When a word has a single consonant between two vowels, which syllable does the consonant go with?

When a two-syllable word has a single consonant in the middle of two vowels, which syllable does the consonant go with?

Usually the consonant goes with the second syllable.  This forms a first syllable with a long vowel and a second syllable that is either CVC or CVCe. The first syllable which ends with a long vowel is called an open syllable. Some examples include:red headed girl in easy chair reading, legs up

  • minus
  • tulip
  • pupil
  • motel
  • basic
  • humid
  • rotate
  • unite

Sometimes these words  have a one-syllable, stand-alone word as the first syllable.  Or they have a prefix as the first syllable. Helping students to recognize this tiny word or prefix can help them to pronounce the word correctly. Some words like this include:

  • beside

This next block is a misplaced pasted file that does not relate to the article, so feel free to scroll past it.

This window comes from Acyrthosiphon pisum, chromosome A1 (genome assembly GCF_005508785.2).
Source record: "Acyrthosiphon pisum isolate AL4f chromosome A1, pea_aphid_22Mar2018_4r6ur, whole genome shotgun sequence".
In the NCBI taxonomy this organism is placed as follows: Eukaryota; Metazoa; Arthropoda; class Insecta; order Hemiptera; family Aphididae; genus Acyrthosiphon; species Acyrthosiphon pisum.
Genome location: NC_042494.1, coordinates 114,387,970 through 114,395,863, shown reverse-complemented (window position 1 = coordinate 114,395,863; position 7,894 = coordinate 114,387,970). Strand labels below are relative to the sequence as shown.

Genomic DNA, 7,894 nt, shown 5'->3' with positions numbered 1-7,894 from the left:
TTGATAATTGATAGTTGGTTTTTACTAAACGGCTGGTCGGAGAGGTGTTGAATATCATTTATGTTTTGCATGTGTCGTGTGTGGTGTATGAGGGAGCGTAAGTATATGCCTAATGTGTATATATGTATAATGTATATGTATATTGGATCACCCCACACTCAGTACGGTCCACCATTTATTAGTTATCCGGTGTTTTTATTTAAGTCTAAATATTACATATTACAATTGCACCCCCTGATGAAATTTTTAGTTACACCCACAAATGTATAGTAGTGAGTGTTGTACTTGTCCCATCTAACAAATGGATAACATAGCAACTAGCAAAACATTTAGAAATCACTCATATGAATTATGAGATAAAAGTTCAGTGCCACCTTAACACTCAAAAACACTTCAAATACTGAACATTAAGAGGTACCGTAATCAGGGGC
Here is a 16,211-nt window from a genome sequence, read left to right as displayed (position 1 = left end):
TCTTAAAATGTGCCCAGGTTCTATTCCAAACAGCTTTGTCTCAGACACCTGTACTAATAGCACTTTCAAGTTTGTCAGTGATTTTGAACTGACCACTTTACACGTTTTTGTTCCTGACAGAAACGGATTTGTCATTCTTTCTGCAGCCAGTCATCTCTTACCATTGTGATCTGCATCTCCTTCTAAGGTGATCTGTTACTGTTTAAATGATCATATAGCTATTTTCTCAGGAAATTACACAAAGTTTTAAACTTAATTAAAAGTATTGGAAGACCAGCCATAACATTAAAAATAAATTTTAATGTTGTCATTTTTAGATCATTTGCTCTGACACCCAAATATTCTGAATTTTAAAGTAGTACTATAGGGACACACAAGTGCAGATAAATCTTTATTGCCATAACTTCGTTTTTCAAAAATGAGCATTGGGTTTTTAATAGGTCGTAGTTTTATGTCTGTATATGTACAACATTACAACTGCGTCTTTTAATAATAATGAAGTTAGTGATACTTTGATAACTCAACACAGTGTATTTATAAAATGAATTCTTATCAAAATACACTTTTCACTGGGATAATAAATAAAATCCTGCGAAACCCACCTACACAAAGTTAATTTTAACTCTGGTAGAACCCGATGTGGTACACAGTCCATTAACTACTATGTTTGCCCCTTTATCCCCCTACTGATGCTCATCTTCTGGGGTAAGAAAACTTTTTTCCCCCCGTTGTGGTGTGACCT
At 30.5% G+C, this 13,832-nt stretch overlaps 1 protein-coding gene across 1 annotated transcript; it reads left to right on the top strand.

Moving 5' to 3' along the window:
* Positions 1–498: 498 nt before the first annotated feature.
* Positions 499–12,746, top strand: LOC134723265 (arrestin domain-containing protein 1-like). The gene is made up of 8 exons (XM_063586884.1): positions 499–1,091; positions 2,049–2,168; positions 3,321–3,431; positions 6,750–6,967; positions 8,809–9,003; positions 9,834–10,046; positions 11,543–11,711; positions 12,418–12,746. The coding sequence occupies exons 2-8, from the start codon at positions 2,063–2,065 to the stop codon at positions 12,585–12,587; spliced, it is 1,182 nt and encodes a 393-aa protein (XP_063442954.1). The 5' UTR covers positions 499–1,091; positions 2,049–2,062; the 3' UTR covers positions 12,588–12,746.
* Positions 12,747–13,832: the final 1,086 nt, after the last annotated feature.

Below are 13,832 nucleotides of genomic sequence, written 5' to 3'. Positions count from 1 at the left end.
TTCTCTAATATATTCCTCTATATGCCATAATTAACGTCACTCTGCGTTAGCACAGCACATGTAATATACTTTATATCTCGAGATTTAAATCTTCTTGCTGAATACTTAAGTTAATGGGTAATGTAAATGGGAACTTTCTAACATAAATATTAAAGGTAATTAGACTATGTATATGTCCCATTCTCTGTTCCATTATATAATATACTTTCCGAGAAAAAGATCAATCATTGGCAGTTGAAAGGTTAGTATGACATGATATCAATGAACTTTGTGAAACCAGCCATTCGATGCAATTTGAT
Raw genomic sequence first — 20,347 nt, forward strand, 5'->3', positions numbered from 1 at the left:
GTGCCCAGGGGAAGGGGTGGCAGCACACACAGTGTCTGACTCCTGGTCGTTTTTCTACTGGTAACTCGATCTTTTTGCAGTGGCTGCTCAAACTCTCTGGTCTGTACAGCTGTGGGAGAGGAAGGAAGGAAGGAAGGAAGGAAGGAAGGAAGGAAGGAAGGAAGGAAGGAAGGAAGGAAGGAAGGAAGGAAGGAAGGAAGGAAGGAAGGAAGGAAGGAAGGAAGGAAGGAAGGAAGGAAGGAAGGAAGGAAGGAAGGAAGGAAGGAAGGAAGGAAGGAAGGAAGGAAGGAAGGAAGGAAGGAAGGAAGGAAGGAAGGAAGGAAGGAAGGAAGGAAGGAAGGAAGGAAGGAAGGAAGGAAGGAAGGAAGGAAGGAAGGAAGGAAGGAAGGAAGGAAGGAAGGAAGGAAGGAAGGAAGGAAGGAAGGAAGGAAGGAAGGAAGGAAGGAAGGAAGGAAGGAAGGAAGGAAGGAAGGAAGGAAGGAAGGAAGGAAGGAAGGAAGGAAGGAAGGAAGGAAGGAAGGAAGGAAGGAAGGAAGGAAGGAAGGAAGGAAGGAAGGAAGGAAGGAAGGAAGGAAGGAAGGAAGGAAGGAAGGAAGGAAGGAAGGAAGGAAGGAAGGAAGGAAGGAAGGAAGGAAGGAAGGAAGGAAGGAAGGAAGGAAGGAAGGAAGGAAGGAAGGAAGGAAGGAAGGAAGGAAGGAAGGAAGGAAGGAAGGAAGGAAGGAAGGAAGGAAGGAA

• rerun
  • protest
  • defend
  • trisect
  • bypass
  • nomad
  • hotel

Some students get mixed up if the first syllable is a single vowel. They want to put the middle consonant with the first syllable instead of with the second.  If this happens, ask the child to pronounce the word both ways. Usually one way will make sense and one won’t unless the child is not familiar with the word. Some words like this include:

  • omit
  • item
  • unit
  • ozone
  • even
  • evil
  • amen

I recommend teaching children words with a single consonant between syllables after they have learned words with two middle consonants.  The latter are easier to learn because children more easily spot the CVC + CVC pattern.

One warning:  Many words beginning with the letter “a” follow the letter pattern just mentioned, but the “a” is not pronounced as a long vowel.  “Alive,” “along,” “awake,” “atone” and “apart” and dozens of other “a” words pronounce the “a” as “uh.”  Save them for a separate lesson.

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